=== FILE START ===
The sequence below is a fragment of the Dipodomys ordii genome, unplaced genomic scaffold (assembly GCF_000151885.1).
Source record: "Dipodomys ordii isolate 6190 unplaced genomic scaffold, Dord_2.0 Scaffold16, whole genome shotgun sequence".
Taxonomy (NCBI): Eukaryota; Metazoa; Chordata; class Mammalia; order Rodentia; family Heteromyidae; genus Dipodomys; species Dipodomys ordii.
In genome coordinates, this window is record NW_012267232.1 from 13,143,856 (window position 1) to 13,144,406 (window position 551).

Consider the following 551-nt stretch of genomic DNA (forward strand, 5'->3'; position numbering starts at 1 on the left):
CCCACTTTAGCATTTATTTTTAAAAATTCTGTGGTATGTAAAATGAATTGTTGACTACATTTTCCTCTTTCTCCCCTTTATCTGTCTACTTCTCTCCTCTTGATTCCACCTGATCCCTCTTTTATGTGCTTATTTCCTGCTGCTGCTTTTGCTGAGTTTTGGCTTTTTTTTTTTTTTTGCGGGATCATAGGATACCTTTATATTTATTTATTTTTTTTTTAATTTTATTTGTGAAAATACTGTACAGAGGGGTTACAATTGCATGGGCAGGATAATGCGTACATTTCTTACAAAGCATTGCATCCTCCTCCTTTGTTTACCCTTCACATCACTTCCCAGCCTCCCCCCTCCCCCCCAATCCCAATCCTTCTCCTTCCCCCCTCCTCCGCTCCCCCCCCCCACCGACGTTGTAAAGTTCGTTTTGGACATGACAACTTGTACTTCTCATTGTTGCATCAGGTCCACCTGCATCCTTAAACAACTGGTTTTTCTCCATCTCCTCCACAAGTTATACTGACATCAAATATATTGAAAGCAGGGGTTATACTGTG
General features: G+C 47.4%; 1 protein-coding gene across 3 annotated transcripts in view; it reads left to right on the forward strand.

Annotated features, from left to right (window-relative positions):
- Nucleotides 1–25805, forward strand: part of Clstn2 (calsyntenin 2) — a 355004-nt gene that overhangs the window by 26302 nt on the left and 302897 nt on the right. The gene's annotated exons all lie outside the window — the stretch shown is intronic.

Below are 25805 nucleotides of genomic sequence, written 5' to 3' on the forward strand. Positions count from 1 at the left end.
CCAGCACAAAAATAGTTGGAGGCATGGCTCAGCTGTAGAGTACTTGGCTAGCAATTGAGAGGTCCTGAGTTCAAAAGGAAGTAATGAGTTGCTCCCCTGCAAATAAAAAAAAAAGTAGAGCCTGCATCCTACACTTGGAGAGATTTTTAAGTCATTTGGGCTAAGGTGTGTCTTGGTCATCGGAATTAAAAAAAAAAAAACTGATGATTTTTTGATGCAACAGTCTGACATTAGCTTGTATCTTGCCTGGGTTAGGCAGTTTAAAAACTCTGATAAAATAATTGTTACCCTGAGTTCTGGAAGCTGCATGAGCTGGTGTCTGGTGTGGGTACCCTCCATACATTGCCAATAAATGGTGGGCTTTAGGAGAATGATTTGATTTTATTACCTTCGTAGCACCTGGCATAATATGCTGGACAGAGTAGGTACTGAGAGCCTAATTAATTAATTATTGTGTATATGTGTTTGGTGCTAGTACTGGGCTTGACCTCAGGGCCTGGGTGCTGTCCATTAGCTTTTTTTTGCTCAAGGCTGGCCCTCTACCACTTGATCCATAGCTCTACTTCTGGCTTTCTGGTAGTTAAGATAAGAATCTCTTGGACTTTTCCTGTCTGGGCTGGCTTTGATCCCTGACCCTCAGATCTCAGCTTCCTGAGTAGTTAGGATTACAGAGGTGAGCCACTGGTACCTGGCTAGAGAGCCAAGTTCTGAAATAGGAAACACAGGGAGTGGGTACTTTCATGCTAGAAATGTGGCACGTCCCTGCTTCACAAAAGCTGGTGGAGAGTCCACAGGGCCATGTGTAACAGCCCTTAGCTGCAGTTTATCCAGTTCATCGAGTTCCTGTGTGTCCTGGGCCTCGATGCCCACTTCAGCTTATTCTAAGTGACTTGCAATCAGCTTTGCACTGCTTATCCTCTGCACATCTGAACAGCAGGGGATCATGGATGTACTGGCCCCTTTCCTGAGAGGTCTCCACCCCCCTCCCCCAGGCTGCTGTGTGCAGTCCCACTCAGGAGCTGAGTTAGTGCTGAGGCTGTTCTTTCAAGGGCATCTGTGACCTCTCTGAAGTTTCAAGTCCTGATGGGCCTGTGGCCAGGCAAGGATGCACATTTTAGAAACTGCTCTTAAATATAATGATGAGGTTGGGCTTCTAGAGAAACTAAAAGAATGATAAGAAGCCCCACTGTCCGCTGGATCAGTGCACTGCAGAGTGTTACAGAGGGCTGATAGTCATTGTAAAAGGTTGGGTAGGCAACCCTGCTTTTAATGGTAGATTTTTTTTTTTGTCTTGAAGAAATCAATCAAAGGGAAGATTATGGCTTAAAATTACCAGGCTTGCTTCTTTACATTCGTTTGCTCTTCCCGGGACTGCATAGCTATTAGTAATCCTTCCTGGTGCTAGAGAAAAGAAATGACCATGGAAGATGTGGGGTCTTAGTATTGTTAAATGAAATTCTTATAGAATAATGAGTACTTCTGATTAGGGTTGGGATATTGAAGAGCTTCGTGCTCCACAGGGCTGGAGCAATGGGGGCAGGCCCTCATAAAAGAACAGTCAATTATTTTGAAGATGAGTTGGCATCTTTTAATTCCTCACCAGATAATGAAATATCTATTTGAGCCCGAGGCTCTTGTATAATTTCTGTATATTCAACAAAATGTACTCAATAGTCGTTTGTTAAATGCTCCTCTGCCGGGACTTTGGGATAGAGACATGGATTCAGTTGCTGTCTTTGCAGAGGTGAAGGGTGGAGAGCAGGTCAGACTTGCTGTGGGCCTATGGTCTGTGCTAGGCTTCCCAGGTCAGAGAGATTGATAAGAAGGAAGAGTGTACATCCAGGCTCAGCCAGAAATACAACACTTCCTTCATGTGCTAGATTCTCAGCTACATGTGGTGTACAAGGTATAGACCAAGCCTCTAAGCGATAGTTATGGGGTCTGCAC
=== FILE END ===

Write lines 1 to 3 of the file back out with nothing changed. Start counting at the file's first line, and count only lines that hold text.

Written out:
The sequence below is a fragment of the Dipodomys ordii genome, unplaced genomic scaffold (assembly GCF_000151885.1).
Source record: "Dipodomys ordii isolate 6190 unplaced genomic scaffold, Dord_2.0 Scaffold16, whole genome shotgun sequence".
Taxonomy (NCBI): Eukaryota; Metazoa; Chordata; class Mammalia; order Rodentia; family Heteromyidae; genus Dipodomys; species Dipodomys ordii.